3.     Insurance – consider putting in place a new Landlord’s home insurance policy as your existing policy may not cover you when you sub-let. This may also be a requirement of your mortgage provider. Consider also whether you are letting the property furnished or unfurnished and take out appropriate insurance as necessary even if it’s just to cover the white goods.

4.     Your Tenants - It is a legal requirement to check that all tenants living in the property can legally rent residential property before the tenancy starts. Make sure you have seen the appropriate documentation before signing the agreement.

5.     Permissions- You also need to consider whether you have the appropriate licenses to let out the property in the manner you are intending, for example, houses of multiple occupation (“HMOs”) where the property is rented to five or more unrelated people require a special license from your Council and there are special regulations governing HMOs that are rented to three or more unrelated people.

6.     Safety safety safety – there are stringent safety requirements that you need to meet as a Landlord and it is crucial that you ensure that you have completed any necessary alterations to or inspections of the property before letting it to a third party. Things to think about include: installing the legally required level of fire detection equipment such as smoke and carbon monoxide alarms, gas safety (your property should be checked by a Gas Safe-registered engineer at least every 12 months), Electrical safety (you may also need to have an electrical inspection of your property every five years) and it is also important to consider product and fire safety regulations in relation to any furniture you are leaving in the property including for example blind safety.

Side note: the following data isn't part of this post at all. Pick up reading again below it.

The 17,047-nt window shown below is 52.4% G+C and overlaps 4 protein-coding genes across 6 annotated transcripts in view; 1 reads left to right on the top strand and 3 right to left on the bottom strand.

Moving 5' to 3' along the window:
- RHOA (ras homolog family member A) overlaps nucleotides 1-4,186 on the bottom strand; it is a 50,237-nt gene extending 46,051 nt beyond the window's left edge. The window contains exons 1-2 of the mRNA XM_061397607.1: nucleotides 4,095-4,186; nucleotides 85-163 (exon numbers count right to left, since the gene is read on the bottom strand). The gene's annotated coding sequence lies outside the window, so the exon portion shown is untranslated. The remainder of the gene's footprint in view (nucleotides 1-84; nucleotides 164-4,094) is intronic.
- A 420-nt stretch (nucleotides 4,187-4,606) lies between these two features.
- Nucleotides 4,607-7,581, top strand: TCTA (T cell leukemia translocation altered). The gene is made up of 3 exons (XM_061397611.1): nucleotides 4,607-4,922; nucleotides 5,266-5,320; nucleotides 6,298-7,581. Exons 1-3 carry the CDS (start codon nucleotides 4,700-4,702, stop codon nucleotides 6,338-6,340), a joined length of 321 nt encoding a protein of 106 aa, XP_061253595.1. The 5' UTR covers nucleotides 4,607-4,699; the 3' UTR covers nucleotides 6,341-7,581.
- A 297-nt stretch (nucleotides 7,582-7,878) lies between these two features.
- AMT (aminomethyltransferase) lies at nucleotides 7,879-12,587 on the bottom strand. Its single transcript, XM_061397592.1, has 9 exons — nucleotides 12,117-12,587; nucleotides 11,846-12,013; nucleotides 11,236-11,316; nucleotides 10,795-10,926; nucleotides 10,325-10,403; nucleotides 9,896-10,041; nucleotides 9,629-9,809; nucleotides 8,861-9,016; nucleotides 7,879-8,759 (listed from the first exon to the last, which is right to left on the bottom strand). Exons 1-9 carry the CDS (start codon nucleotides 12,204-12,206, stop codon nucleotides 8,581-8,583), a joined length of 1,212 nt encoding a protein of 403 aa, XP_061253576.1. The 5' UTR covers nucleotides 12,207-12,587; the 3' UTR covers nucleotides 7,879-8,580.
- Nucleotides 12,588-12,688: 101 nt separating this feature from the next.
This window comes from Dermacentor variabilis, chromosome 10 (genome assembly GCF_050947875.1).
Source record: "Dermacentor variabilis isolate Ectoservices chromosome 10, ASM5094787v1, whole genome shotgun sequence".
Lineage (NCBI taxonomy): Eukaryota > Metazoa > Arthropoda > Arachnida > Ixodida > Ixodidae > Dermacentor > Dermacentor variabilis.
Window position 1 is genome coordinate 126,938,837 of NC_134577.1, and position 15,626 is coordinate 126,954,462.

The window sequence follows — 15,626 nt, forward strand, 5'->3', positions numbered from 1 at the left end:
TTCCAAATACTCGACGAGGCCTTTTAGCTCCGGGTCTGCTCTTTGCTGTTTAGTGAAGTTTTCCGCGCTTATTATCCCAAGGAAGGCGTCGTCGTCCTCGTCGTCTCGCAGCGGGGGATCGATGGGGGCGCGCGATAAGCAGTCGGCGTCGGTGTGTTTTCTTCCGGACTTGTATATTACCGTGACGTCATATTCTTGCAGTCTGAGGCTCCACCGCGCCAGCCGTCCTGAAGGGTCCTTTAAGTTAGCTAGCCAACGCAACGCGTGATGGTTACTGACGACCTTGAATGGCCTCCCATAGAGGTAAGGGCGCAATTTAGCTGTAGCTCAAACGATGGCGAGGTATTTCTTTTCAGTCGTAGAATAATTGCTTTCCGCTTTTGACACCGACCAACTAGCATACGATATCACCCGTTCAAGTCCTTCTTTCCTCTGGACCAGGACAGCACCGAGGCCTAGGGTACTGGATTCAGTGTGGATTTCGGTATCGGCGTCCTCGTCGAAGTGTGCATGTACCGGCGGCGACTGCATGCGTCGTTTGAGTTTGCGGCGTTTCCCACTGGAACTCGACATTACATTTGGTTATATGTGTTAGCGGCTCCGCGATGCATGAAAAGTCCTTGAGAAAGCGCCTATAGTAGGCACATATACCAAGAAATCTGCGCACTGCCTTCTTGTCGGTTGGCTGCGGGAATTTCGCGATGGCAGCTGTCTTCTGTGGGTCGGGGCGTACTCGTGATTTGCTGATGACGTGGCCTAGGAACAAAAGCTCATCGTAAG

7.     Inventory – consider preparing an inventory of any items you are leaving in the property and a report as to their condition, photos which are time and date stamped may also be helpful to document condition as recollections can fade.

8.     References- Get references for your tenant(s) or ask for proof of income. Your letting agent can do this for you if you are using one, but if not, make sure you do your research including credit checks. Repossession procedures are costly and lengthy, and it is best not to unknowingly put yourself in a position where you need to consider evicting a tenant.

9.     Deposits - If you take a deposit, ensure that it is protected using a government approved tenancy deposit scheme.

10.  Required documents - You are required to send your tenants a copy of the Government’s “How to rent:the checklist for renting in England [https://www.gov.uk/government/publications/how-to-rent]”, your gas safety certificate and an Energy Performance Certificate before entering into a tenancy agreement you may also need to provide a copy of your electrical safety report.

11.  Tax- There may be additional tax and national insurance to pay in relation to the rental income you are receiving. Certain tax reliefs are available (e.g.the Rent a Room Scheme which allows you to earn up to £7,500 per year tax free if you are letting furnished accommodation in your home) but it is important to understand what you need to pay and when or take advise if you are unsure.

Whatever you decide, it is important to understand your rights and to take the appropriate legal advice where necessary. Contact one of our experts who can help guide you through the process.